General Alexander McCarrell Patch, 1889-1945

General Alexander Patch (1889-1945) was one of the few US commanders to fight in both the Pacific and European theatres, commanding on Guadalcanal and during Operation Dragoon.

Patch was born into an army family at Fort Huachuca, Arizona in 1889, the son of a cavalry captain. He graduated from West Point in 1913 (75th in a class of 93) and entered the 13th Infantry Regiment, based in Texas. He served in the Mexican border in 1916, then commanded a machine gun battalion on the Western Front. During his time in France he took part in all of the main American battles, and rose in rank from captain to lieutenant colonel.

During the inter-war years he taught military science and graduated from the Command and General Staff College (1925) and the Army War College. He spent twelve years between 1921 and 1936 serving as the Professor of Military Science & Tactics at the Staunton Military Academy in Virginia. He was then appointed to the Infantry Board at Fort Benning, Georgia. This was followed by a spell at the Alabama National Guard HQ in Montgomery, the recruit camp at Fort Bragg and the Infantry Replacement Training Camp at Camp Croft, South Carolina. During this period he was promoted to Colonel.

He was promoted to brigadier-general in August 1941.

Early in 1942 Patch was sent to North Caledonia in the South Pacific, to help secure the links of communication between the US and Australia. He was promoted to Major General on 10 March 1942, and given the task of raising the Americal Division, the only US division of the Second World War to be raised outside the United States. The name was a combination of America and Caledonia, to reflect where it had been formed.

The new division’s 164th Regiment moved to Guadalcanal on 13 October 1942 to reinforce the Marines under General Vandegrift, who had been fighting off a series of major Japanese attacks since August. The rest of the division soon followed, and in December Patch took over on Guadalcanal. On 2 January 1942 Patch was promoted to command the newly formed 14th Corps, while General Edmund Sebree took ver the Americal Division. Patch was in charge during the later offensive stage of the battle, which eventually saw the Japanese make the very unusual decision to evacuate their remaining troops. The battle ended on 9 February 1943.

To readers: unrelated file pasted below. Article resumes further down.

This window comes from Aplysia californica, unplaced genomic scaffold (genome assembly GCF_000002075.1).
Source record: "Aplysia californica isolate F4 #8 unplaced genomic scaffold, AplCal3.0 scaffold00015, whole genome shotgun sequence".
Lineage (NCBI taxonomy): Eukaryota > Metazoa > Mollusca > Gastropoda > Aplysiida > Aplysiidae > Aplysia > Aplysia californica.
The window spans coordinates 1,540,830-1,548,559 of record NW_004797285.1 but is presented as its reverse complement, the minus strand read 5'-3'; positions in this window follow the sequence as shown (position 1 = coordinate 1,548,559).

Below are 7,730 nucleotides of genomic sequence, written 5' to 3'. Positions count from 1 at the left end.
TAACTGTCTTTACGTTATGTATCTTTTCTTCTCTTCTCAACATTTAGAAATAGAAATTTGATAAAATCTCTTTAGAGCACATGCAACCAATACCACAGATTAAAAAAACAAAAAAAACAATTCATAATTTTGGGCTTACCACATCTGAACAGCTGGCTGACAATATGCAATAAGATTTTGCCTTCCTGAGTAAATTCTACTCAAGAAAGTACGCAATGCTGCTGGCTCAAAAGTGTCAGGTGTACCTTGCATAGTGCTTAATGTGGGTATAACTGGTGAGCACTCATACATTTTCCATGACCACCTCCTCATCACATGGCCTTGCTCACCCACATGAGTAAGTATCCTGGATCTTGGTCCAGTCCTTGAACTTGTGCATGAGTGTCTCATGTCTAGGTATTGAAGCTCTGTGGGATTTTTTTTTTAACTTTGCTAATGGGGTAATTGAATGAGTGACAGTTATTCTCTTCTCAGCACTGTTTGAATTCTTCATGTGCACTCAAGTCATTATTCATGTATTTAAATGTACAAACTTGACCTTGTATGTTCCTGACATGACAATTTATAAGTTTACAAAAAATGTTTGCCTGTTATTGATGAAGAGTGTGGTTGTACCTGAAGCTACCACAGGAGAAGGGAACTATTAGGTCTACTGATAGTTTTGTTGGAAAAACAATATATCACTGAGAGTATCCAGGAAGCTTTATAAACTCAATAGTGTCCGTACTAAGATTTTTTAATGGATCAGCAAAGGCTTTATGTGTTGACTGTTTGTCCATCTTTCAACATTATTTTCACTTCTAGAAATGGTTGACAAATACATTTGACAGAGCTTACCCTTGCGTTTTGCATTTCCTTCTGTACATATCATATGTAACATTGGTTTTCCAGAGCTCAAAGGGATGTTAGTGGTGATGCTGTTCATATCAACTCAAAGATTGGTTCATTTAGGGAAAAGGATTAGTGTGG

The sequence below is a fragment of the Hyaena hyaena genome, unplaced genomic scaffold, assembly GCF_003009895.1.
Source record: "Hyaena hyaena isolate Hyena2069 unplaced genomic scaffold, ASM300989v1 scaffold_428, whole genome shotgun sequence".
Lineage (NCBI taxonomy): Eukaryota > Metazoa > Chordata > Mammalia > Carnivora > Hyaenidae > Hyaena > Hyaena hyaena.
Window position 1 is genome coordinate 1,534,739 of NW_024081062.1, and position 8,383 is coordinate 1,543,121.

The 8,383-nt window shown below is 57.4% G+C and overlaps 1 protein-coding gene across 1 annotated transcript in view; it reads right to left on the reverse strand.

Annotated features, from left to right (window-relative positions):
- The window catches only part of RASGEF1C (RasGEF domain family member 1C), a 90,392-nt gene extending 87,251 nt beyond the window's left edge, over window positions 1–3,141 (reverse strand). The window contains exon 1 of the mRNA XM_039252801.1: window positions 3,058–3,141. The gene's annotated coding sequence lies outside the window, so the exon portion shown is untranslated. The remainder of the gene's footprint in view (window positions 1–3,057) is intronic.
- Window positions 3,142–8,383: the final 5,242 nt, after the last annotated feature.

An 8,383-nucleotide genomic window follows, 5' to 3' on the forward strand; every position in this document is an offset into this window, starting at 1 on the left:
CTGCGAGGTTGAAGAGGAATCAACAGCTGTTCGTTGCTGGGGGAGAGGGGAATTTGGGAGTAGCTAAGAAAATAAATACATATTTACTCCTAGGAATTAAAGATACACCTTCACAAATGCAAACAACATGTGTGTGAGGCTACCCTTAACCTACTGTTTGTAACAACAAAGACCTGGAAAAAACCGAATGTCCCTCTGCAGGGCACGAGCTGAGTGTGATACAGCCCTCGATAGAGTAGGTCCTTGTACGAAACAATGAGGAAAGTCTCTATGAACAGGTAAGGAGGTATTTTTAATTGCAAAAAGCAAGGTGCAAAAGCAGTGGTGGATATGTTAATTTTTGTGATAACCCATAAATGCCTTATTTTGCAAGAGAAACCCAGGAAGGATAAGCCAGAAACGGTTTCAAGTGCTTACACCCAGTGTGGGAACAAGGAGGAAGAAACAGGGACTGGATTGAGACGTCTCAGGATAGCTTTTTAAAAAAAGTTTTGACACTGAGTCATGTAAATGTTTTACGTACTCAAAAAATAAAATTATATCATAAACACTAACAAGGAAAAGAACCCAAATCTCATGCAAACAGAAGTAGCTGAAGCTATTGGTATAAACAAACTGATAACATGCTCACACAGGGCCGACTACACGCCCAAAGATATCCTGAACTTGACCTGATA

Ill health then forced Patch back to the United States, but he was still fit enough to take command of the 4th Corps at Fort Lewis, Washington, in March 1943. From November 1943 to January 1944 he also ran the Desert Training Centre.

Patch was then moved to the European Theatre, where he took command of the staff planning for Operation Dragoon, the invasion of the South of France. His staff was split between Algiers and Palermo, and came from the HQ of the 7th Army, which had been commanded by Patton, but was temporarily under the command of Mark Clark at the start of 1944. On 2 March 1944 Patch officially took command of the 7th Army, and on 4 July 1944 he moved his base to Naples. Patch found himself in the middle of a bitter political dispute. The British were fervently opposed to the invasion of the South of France, believing that it would have little impact on the battle in the north, and would throw away the potential benefits of the summer campaign in Italy. They would also have preferred to use any spare troops to invade the Balkans, partly because it would threaten the Germans from a new angle and partly because it would stop the Soviets occupying the area. The Americans were determined not to get involved in the Balkans, and wanted to secure Marseilles and the southern French ports. As a result Patch wasn’t even sure what troops he would have until after the fall of Rome on 4 June and D-Day on 6 June. Patch was promoted to lieutenant general on 7 August 1944.